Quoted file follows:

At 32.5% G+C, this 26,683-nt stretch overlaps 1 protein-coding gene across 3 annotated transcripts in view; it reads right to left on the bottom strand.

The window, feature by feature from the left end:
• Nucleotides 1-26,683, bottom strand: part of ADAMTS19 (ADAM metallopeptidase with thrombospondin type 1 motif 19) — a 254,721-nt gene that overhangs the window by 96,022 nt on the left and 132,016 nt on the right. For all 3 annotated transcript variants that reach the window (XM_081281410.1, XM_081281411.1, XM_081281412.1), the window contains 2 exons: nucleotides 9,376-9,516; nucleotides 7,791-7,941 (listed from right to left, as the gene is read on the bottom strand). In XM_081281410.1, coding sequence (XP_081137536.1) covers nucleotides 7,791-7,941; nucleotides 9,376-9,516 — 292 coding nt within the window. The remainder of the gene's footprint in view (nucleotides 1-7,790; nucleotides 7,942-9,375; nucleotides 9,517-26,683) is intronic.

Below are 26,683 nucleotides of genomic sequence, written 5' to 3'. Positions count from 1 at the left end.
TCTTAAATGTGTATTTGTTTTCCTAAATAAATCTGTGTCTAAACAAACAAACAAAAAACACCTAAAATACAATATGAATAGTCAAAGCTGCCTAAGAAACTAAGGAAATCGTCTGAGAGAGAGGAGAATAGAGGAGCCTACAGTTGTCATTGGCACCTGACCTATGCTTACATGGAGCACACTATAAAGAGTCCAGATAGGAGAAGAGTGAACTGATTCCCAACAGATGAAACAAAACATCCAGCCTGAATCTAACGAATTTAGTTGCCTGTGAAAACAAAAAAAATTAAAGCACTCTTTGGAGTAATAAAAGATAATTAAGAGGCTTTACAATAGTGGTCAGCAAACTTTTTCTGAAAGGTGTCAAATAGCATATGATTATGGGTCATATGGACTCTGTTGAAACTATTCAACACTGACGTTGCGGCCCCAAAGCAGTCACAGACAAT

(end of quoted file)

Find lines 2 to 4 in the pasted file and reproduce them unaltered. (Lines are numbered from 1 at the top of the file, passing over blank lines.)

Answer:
The window, feature by feature from the left end:
• Nucleotides 1-26,683, bottom strand: part of ADAMTS19 (ADAM metallopeptidase with thrombospondin type 1 motif 19) — a 254,721-nt gene that overhangs the window by 96,022 nt on the left and 132,016 nt on the right. For all 3 annotated transcript variants that reach the window (XM_081281410.1, XM_081281411.1, XM_081281412.1), the window contains 2 exons: nucleotides 9,376-9,516; nucleotides 7,791-7,941 (listed from right to left, as the gene is read on the bottom strand). In XM_081281410.1, coding sequence (XP_081137536.1) covers nucleotides 7,791-7,941; nucleotides 9,376-9,516 — 292 coding nt within the window. The remainder of the gene's footprint in view (nucleotides 1-7,790; nucleotides 7,942-9,375; nucleotides 9,517-26,683) is intronic.

Below are 26,683 nucleotides of genomic sequence, written 5' to 3'. Positions count from 1 at the left end.